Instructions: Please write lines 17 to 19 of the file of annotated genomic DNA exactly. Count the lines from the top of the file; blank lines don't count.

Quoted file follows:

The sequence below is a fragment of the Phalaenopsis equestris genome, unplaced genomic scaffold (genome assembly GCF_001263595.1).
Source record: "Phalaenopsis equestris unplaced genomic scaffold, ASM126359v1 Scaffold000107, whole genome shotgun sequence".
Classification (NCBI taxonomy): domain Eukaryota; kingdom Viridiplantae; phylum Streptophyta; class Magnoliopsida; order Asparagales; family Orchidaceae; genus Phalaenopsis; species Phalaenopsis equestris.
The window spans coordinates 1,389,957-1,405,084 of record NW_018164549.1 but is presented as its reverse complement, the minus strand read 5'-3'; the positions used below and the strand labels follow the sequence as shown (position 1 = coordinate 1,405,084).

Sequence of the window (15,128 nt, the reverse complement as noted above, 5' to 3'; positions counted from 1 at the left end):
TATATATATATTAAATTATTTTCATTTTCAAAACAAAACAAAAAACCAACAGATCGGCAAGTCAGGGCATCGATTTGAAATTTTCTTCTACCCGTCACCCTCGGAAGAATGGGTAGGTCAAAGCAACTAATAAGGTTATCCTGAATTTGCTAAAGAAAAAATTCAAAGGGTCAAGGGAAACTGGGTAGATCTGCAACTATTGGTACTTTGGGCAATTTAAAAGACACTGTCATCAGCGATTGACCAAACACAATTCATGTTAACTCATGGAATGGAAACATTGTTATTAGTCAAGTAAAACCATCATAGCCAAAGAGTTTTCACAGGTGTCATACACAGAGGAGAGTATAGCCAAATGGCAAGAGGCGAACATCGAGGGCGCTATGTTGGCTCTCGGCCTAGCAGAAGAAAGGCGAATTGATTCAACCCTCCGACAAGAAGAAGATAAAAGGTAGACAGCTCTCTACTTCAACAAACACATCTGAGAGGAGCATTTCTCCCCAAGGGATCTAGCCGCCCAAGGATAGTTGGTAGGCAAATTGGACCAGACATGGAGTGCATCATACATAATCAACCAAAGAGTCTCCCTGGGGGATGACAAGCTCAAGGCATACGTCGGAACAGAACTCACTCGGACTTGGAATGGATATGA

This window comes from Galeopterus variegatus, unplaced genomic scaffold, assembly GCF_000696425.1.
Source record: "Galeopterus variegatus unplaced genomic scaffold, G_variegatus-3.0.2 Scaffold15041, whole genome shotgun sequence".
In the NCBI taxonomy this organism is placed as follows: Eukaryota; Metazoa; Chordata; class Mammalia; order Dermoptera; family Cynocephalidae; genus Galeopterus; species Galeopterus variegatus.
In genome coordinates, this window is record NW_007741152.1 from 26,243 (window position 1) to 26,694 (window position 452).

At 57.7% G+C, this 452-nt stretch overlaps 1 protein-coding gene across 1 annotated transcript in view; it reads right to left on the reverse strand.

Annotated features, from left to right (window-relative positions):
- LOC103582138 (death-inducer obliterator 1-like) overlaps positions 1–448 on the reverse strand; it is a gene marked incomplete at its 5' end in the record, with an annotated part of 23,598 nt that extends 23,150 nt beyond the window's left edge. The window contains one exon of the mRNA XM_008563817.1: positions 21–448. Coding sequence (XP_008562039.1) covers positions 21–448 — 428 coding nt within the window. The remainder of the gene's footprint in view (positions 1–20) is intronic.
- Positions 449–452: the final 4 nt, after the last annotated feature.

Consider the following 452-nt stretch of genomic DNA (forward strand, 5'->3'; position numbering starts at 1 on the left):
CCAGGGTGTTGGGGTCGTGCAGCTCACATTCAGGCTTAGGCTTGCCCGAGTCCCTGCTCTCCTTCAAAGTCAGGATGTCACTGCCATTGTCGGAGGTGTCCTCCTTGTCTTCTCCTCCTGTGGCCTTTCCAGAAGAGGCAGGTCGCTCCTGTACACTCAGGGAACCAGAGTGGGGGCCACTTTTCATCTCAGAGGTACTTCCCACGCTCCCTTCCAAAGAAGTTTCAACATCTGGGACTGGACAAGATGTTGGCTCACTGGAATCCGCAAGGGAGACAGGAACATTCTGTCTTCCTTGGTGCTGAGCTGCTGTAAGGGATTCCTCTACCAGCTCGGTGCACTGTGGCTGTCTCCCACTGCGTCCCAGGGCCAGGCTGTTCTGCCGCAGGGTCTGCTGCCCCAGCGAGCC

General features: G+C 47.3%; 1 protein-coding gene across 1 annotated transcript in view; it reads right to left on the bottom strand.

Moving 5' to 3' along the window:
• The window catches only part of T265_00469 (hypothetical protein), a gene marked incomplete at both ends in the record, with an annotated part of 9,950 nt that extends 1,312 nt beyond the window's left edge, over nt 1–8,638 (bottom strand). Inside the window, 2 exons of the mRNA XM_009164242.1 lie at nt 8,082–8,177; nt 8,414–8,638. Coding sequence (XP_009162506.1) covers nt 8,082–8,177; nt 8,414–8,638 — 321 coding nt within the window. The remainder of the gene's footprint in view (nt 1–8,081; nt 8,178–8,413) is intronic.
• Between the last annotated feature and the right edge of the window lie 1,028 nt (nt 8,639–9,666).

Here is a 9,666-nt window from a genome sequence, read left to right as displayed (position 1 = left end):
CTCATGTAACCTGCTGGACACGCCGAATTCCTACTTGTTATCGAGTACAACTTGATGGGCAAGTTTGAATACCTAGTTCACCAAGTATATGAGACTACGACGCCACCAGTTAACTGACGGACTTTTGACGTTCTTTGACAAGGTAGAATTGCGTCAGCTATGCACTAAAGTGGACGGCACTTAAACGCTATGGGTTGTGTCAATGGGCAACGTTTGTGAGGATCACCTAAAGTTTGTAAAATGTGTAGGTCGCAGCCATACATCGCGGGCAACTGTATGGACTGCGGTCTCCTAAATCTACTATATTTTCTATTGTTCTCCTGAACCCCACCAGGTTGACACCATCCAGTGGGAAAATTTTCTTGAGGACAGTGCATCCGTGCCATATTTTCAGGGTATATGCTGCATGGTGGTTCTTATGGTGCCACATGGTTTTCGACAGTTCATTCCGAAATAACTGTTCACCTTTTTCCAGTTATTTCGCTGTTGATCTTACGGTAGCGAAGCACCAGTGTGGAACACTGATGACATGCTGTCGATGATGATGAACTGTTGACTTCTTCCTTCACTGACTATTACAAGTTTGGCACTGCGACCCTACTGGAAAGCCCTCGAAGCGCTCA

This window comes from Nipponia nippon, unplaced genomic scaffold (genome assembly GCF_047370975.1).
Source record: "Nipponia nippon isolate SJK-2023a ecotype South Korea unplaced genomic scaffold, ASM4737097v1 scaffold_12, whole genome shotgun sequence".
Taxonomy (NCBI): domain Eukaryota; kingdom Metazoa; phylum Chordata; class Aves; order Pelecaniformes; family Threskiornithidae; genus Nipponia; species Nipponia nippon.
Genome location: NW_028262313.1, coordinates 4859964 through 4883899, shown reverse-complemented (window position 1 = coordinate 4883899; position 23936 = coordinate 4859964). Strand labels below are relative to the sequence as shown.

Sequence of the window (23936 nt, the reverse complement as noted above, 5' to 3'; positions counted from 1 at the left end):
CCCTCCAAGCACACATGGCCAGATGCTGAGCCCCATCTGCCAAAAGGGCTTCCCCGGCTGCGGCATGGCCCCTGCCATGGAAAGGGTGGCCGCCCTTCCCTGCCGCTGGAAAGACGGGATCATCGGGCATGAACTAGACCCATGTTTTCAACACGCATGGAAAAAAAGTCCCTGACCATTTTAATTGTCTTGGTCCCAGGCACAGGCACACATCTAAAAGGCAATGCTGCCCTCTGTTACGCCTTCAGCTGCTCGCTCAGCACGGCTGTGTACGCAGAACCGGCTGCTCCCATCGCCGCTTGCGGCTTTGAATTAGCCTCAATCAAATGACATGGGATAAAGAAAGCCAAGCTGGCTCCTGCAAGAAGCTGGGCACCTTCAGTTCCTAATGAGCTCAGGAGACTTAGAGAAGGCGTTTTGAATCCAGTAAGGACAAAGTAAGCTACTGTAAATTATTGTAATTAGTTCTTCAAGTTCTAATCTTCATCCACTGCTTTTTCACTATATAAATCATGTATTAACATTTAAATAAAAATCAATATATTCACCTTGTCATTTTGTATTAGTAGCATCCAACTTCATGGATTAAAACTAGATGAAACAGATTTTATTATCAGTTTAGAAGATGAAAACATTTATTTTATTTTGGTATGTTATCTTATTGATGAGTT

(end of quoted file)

General features: G+C 47.3%; 1 protein-coding gene across 1 annotated transcript in view; it reads right to left on the bottom strand.

Moving 5' to 3' along the window:
• The window catches only part of T265_00469 (hypothetical protein), a gene marked incomplete at both ends in the record, with an annotated part of 9,950 nt that extends 1,312 nt beyond the window's left edge, over nt 1–8,638 (bottom strand). Inside the window, 2 exons of the mRNA XM_009164242.1 lie at nt 8,082–8,177; nt 8,414–8,638. Coding sequence (XP_009162506.1) covers nt 8,082–8,177; nt 8,414–8,638 — 321 coding nt within the window. The remainder of the gene's footprint in view (nt 1–8,081; nt 8,178–8,413) is intronic.